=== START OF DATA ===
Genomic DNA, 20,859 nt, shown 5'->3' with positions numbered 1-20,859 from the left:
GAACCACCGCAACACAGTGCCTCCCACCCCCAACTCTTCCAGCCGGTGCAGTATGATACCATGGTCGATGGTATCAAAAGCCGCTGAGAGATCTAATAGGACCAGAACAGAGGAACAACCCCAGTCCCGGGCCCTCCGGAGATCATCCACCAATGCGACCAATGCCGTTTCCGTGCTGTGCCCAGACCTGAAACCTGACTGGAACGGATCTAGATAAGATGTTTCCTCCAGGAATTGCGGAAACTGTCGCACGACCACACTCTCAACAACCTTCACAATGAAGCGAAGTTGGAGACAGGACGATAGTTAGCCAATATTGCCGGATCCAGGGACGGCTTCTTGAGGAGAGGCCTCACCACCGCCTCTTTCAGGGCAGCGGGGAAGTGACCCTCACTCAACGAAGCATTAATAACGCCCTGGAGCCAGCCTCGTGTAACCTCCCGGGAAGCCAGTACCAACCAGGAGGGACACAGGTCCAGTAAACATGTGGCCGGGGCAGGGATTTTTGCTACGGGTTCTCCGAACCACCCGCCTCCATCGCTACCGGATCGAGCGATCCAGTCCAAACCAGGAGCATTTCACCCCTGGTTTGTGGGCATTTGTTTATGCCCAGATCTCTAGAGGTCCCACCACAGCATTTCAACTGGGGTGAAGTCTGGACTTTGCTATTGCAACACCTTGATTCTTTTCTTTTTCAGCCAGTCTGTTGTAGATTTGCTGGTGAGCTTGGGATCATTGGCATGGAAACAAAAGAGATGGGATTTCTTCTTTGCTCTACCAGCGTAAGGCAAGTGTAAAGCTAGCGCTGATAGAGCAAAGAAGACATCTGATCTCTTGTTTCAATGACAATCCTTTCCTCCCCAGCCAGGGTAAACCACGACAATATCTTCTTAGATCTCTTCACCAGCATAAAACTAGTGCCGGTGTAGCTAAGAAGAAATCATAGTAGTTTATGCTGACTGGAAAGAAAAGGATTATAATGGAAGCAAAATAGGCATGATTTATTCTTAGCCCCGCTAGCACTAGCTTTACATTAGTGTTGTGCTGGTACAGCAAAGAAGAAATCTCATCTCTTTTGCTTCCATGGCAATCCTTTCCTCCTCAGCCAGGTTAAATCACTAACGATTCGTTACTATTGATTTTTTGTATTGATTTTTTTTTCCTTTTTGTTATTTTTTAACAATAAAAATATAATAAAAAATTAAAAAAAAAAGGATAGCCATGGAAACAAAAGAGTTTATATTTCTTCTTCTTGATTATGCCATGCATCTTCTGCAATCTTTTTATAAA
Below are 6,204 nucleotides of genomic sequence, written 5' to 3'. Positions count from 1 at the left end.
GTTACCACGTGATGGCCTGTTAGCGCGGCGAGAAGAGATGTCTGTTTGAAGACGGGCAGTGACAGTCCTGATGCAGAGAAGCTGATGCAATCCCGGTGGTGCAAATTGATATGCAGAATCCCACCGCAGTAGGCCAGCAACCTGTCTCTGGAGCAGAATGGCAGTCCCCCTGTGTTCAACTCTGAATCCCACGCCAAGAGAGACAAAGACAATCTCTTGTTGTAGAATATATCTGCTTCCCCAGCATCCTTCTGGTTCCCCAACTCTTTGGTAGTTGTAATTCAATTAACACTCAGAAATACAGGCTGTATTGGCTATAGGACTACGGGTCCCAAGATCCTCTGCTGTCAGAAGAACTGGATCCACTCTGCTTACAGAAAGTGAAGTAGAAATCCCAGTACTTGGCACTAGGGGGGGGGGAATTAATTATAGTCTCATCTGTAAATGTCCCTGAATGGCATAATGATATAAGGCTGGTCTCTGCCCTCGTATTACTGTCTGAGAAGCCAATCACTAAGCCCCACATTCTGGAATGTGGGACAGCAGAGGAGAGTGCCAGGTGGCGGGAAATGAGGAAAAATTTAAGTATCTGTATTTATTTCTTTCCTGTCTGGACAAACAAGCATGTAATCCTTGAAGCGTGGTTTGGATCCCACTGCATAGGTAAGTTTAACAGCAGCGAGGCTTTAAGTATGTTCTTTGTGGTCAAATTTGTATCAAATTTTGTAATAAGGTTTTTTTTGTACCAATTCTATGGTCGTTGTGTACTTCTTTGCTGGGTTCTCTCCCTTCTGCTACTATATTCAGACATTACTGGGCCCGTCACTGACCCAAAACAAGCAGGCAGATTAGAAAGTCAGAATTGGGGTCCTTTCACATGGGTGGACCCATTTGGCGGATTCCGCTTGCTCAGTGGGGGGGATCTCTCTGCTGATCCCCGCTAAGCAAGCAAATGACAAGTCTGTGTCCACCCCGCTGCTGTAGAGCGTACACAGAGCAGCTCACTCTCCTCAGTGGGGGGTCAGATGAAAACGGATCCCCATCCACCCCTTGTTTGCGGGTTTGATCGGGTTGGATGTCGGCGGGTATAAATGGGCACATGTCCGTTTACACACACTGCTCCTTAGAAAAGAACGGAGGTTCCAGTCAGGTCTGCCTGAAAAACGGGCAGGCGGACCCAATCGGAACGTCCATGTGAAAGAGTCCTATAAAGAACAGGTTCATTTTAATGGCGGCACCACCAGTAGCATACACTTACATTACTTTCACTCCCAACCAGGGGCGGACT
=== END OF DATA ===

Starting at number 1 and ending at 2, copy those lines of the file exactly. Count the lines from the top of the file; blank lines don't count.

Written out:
Genomic DNA, 20,859 nt, shown 5'->3' with positions numbered 1-20,859 from the left:
GAACCACCGCAACACAGTGCCTCCCACCCCCAACTCTTCCAGCCGGTGCAGTATGATACCATGGTCGATGGTATCAAAAGCCGCTGAGAGATCTAATAGGACCAGAACAGAGGAACAACCCCAGTCCCGGGCCCTCCGGAGATCATCCACCAATGCGACCAATGCCGTTTCCGTGCTGTGCCCAGACCTGAAACCTGACTGGAACGGATCTAGATAAGATGTTTCCTCCAGGAATTGCGGAAACTGTCGCACGACCACACTCTCAACAACCTTCACAATGAAGCGAAGTTGGAGACAGGACGATAGTTAGCCAATATTGCCGGATCCAGGGACGGCTTCTTGAGGAGAGGCCTCACCACCGCCTCTTTCAGGGCAGCGGGGAAGTGACCCTCACTCAACGAAGCATTAATAACGCCCTGGAGCCAGCCTCGTGTAACCTCCCGGGAAGCCAGTACCAACCAGGAGGGACACAGGTCCAGTAAACATGTGGCCGGGGCAGGGATTTTTGCTACGGGTTCTCCGAACCACCCGCCTCCATCGCTACCGGATCGAGCGATCCAGTCCAAACCAGGAGCATTTCACCCCTGGTTTGTGGGCATTTGTTTATGCCCAGATCTCTAGAGGTCCCACCACAGCATTTCAACTGGGGTGAAGTCTGGACTTTGCTATTGCAACACCTTGATTCTTTTCTTTTTCAGCCAGTCTGTTGTAGATTTGCTGGTGAGCTTGGGATCATTGGCATGGAAACAAAAGAGATGGGATTTCTTCTTTGCTCTACCAGCGTAAGGCAAGTGTAAAGCTAGCGCTGATAGAGCAAAGAAGACATCTGATCTCTTGTTTCAATGACAATCCTTTCCTCCCCAGCCAGGGTAAACCACGACAATATCTTCTTAGATCTCTTCACCAGCATAAAACTAGTGCCGGTGTAGCTAAGAAGAAATCATAGTAGTTTATGCTGACTGGAAAGAAAAGGATTATAATGGAAGCAAAATAGGCATGATTTATTCTTAGCCCCGCTAGCACTAGCTTTACATTAGTGTTGTGCTGGTACAGCAAAGAAGAAATCTCATCTCTTTTGCTTCCATGGCAATCCTTTCCTCCTCAGCCAGGTTAAATCACTAACGATTCGTTACTATTGATTTTTTGTATTGATTTTTTTTTCCTTTTTGTTATTTTTTAACAATAAAAATATAATAAAAAATTAAAAAAAAAAGGATAGCCATGGAAACAAAAGAGTTTATATTTCTTCTTCTTGATTATGCCATGCATCTTCTGCAATCTTTTTATAAA